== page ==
Surrounded by the idyllic inner-city pastures of Cannon Hill Park (not to mention the swan pedalos) the Midlands Art Centre is an arts cornucopia, not least great cinema.
Since being established in 1962, mac, MAC or the Midlands Art Centre, depending on how you’re feeling, has been a shining light across England’s creative waistband. It’s been a theatrical incubator for director Mike Leigh, a blissed-out backdrop for Yoko Ono’s performance art, and a foundational starting point for countless other young creatives.
Set back a little from Birmingham city centre in Edgbaston, MAC Birmingham is also one of the most renowned local cinemas for those seeking new unknown pleasures and old delights. If you’re after a dose of the thrillingly challenging or the uniquely entertaining, look no further.
MAC Birmingham underwent a major facelift in 2010, remodelling itself as an open-plan art piece in and of itself. You’d imagine its lone cinema screen may be small, but it’s more than sufficient, with a well spaced series of tiered seats that frequently draw in crowds that won’t natter or fling popcorn around.
The interior of the mac’s cinema
If you’ve got some time to spare ahead of your screening, there’s plenty else to see in the vicinity too. Not only is there a café and a bar, but there’s also a series of free, frequently rotating exhibitions, two theatres, and a variety of studios ensuring that your arts engagement can span the full gamut of cinema, interpretative dance, sound installations and avant-garde painting.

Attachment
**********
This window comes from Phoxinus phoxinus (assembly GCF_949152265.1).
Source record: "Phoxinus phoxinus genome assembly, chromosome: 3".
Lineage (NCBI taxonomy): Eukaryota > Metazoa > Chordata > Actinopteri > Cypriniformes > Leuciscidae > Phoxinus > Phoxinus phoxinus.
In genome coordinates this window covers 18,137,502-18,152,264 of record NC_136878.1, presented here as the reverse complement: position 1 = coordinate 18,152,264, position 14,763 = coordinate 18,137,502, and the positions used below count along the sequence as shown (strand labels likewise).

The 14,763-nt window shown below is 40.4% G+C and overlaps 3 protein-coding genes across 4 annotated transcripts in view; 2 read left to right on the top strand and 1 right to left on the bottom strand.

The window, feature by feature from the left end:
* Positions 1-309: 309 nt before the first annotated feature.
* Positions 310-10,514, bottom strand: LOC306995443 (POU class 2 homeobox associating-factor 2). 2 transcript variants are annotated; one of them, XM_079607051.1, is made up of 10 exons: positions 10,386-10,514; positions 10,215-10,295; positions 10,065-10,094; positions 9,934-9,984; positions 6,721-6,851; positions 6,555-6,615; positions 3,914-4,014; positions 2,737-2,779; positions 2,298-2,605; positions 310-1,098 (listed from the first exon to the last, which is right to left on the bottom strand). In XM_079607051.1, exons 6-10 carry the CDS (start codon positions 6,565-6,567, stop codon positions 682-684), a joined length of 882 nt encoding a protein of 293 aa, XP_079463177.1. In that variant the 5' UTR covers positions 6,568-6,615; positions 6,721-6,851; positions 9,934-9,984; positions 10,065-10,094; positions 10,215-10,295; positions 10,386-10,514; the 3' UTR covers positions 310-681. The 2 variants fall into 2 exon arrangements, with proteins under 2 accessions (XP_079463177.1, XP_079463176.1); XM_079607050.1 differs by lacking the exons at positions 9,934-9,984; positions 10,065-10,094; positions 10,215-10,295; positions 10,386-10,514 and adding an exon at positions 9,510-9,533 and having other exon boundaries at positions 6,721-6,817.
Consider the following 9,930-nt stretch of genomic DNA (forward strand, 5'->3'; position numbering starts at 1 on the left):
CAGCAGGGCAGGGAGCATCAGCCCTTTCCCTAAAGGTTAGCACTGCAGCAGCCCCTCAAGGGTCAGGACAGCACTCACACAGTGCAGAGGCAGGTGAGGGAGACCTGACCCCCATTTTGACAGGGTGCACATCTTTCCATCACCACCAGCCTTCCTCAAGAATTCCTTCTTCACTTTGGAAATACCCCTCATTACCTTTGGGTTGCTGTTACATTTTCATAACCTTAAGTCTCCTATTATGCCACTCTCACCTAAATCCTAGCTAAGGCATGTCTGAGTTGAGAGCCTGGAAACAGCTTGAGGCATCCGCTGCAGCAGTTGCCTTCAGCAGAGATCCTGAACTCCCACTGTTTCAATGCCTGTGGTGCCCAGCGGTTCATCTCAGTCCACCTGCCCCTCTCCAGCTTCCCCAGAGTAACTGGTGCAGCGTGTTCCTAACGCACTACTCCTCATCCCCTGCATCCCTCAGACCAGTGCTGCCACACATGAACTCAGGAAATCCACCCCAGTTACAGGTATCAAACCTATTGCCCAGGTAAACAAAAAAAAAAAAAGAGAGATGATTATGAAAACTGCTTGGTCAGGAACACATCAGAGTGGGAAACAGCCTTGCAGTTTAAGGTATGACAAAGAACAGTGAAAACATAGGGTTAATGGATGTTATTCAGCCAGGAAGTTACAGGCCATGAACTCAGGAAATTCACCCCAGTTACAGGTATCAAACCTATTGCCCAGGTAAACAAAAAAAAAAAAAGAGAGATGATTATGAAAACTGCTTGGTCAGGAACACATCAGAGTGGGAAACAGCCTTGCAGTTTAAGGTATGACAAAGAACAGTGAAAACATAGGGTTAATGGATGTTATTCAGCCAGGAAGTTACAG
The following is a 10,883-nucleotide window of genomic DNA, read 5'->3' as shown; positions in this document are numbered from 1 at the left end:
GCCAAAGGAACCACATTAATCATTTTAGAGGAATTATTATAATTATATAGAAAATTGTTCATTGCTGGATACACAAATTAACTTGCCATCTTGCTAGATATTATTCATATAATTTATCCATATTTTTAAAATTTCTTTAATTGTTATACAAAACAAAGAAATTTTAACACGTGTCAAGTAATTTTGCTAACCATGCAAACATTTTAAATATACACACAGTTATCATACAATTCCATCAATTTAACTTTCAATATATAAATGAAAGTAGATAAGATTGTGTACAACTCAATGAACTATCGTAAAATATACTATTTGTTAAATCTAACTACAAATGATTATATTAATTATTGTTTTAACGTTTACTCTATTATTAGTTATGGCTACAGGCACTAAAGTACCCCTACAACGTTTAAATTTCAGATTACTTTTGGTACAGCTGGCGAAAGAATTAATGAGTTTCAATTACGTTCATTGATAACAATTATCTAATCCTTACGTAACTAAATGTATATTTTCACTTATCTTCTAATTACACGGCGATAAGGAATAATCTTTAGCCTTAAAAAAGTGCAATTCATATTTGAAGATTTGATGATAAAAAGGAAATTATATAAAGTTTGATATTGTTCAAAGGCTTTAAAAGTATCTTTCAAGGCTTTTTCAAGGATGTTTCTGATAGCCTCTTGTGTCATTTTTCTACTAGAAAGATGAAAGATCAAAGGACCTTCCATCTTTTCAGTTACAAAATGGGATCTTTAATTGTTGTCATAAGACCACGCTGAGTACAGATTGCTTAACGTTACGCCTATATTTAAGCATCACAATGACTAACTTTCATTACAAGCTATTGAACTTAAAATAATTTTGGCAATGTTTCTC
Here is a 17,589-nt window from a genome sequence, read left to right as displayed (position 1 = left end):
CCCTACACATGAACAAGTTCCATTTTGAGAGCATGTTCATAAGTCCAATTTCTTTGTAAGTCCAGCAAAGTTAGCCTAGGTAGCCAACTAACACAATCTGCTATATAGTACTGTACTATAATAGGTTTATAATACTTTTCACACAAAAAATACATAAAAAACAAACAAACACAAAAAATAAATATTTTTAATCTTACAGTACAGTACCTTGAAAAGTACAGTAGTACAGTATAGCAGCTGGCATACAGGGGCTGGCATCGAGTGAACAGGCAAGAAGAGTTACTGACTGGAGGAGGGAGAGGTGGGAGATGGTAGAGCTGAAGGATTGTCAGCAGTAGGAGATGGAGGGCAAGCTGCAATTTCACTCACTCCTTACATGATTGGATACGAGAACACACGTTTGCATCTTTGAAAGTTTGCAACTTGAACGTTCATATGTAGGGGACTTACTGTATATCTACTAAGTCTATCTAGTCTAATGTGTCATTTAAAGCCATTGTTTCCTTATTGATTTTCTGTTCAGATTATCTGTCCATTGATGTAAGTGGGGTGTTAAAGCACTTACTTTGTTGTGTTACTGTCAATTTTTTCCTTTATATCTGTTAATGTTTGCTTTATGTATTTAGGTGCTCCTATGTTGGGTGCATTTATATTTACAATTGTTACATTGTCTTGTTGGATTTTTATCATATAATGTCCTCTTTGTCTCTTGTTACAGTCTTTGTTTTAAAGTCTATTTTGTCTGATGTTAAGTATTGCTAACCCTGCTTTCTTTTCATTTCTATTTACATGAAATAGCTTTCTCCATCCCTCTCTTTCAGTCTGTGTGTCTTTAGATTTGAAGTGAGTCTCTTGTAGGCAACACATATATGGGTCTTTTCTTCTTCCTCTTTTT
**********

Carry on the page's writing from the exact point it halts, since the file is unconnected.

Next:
In terms of programming, MAC Birmingham is one of the most reliable spots for curios that otherwise fall through the cracks. Expect highlights from the world of international cinema, one-off premieres and Q&As, as well as a strong supporting schedule of family fare to ensure the next generation have a reason to show up too.
For a full list of the range of different films on offer at the MAC, click here.
Getting to the MAC
MAC Birmingham sits just off the Edgbaston road, itself a stones throw from the Bristol Road, the Pershore Road, and the Alcester Road (assuming you can throw quite far), meaning your options are plentiful in terms of straightforward main road access. The MAC give full details themselves on transport options here.
There are several parking options for anyone driving over. Birmingham City Council manages the Queens Ride car park next to MAC, the Pershore Road car park next to the Birmingham Wildlife Conservation Park, and the smaller Russell Road car park. At each of these spots £2.20 will net you 4 hours, whilst £3.30 gets you a stonking 16.5 hours.
For any direct enquiries about parking, fire an email to: email@example.com
By public transport
If you’re coming from out of town, your easiest route would be to take a train into the city centre (there aren’t any train stops closer than that) and then either walk around 40 minutes or get a bus. There are several bus routes that run right by the MAC, including the 1 that goes right to the door, the 35 that stops just around the corner, and the 45 which leaves you just under 5 minutes away.
For more information on public transport in the West Midlands, please visit www.networkwestmidlands.com.
Spot something wrong? Are we missing a venue? Let us know at firstname.lastname@example.org.
Like this? Try these…
- Feature: Avengers: Endgame and Disney’s extended pursuit of our pockets
- Film review: Midsommar is bold and bright, but wilts under the lights
- Film review: Apollo 11 frames the American ego against an infinite expanse
- TV review: Man Like Mobeen series two is the comedy Britain needs right now
- Peaky Blinders creator unveils plan for a major West Midlands film studio
- Birmingham artist Foka Wolf goes viral after fake Tory homelessness ad